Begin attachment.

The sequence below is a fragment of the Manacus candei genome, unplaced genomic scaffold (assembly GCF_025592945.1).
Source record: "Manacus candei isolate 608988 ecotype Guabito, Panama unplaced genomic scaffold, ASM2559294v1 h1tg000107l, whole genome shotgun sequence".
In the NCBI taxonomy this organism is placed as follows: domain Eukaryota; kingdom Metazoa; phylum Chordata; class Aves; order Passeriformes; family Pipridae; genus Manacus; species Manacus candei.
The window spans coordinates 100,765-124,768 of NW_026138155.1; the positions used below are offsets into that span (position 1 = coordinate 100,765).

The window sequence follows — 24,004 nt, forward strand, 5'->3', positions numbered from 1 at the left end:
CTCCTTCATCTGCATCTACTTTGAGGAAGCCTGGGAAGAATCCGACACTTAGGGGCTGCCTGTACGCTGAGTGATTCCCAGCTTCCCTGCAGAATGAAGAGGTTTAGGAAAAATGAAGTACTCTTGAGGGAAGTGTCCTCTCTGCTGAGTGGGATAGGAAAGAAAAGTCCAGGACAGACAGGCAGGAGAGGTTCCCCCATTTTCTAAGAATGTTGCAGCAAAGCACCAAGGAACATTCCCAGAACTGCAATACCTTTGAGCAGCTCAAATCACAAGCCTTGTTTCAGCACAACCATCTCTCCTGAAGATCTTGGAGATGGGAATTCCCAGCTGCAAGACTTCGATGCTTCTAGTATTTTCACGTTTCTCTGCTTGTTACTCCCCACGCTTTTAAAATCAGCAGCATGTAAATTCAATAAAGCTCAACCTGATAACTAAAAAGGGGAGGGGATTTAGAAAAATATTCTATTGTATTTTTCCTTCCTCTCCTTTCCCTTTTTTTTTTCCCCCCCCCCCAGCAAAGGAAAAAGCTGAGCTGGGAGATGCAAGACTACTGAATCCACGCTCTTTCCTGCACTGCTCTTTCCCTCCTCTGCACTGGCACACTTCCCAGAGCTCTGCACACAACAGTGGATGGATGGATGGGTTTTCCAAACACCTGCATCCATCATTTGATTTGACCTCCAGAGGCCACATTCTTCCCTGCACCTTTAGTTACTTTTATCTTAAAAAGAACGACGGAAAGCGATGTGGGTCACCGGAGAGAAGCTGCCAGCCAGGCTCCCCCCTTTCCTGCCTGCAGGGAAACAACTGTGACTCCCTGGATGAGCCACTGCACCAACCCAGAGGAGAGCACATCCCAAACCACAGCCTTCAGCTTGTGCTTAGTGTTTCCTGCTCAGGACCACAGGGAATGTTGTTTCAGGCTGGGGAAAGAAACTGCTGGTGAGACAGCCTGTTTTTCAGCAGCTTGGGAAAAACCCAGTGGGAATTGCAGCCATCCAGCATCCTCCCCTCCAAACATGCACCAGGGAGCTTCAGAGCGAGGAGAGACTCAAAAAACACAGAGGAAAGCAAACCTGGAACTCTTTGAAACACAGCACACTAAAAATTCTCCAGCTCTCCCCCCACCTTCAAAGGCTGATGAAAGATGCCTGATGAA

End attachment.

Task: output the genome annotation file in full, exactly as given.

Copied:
The sequence below is a fragment of the Manacus candei genome, unplaced genomic scaffold (assembly GCF_025592945.1).
Source record: "Manacus candei isolate 608988 ecotype Guabito, Panama unplaced genomic scaffold, ASM2559294v1 h1tg000107l, whole genome shotgun sequence".
In the NCBI taxonomy this organism is placed as follows: domain Eukaryota; kingdom Metazoa; phylum Chordata; class Aves; order Passeriformes; family Pipridae; genus Manacus; species Manacus candei.
The window spans coordinates 100,765-124,768 of NW_026138155.1; the positions used below are offsets into that span (position 1 = coordinate 100,765).

The window sequence follows — 24,004 nt, forward strand, 5'->3', positions numbered from 1 at the left end:
CTCCTTCATCTGCATCTACTTTGAGGAAGCCTGGGAAGAATCCGACACTTAGGGGCTGCCTGTACGCTGAGTGATTCCCAGCTTCCCTGCAGAATGAAGAGGTTTAGGAAAAATGAAGTACTCTTGAGGGAAGTGTCCTCTCTGCTGAGTGGGATAGGAAAGAAAAGTCCAGGACAGACAGGCAGGAGAGGTTCCCCCATTTTCTAAGAATGTTGCAGCAAAGCACCAAGGAACATTCCCAGAACTGCAATACCTTTGAGCAGCTCAAATCACAAGCCTTGTTTCAGCACAACCATCTCTCCTGAAGATCTTGGAGATGGGAATTCCCAGCTGCAAGACTTCGATGCTTCTAGTATTTTCACGTTTCTCTGCTTGTTACTCCCCACGCTTTTAAAATCAGCAGCATGTAAATTCAATAAAGCTCAACCTGATAACTAAAAAGGGGAGGGGATTTAGAAAAATATTCTATTGTATTTTTCCTTCCTCTCCTTTCCCTTTTTTTTTTCCCCCCCCCCCAGCAAAGGAAAAAGCTGAGCTGGGAGATGCAAGACTACTGAATCCACGCTCTTTCCTGCACTGCTCTTTCCCTCCTCTGCACTGGCACACTTCCCAGAGCTCTGCACACAACAGTGGATGGATGGATGGGTTTTCCAAACACCTGCATCCATCATTTGATTTGACCTCCAGAGGCCACATTCTTCCCTGCACCTTTAGTTACTTTTATCTTAAAAAGAACGACGGAAAGCGATGTGGGTCACCGGAGAGAAGCTGCCAGCCAGGCTCCCCCCTTTCCTGCCTGCAGGGAAACAACTGTGACTCCCTGGATGAGCCACTGCACCAACCCAGAGGAGAGCACATCCCAAACCACAGCCTTCAGCTTGTGCTTAGTGTTTCCTGCTCAGGACCACAGGGAATGTTGTTTCAGGCTGGGGAAAGAAACTGCTGGTGAGACAGCCTGTTTTTCAGCAGCTTGGGAAAAACCCAGTGGGAATTGCAGCCATCCAGCATCCTCCCCTCCAAACATGCACCAGGGAGCTTCAGAGCGAGGAGAGACTCAAAAAACACAGAGGAAAGCAAACCTGGAACTCTTTGAAACACAGCACACTAAAAATTCTCCAGCTCTCCCCCCACCTTCAAAGGCTGATGAAAGATGCCTGATGAA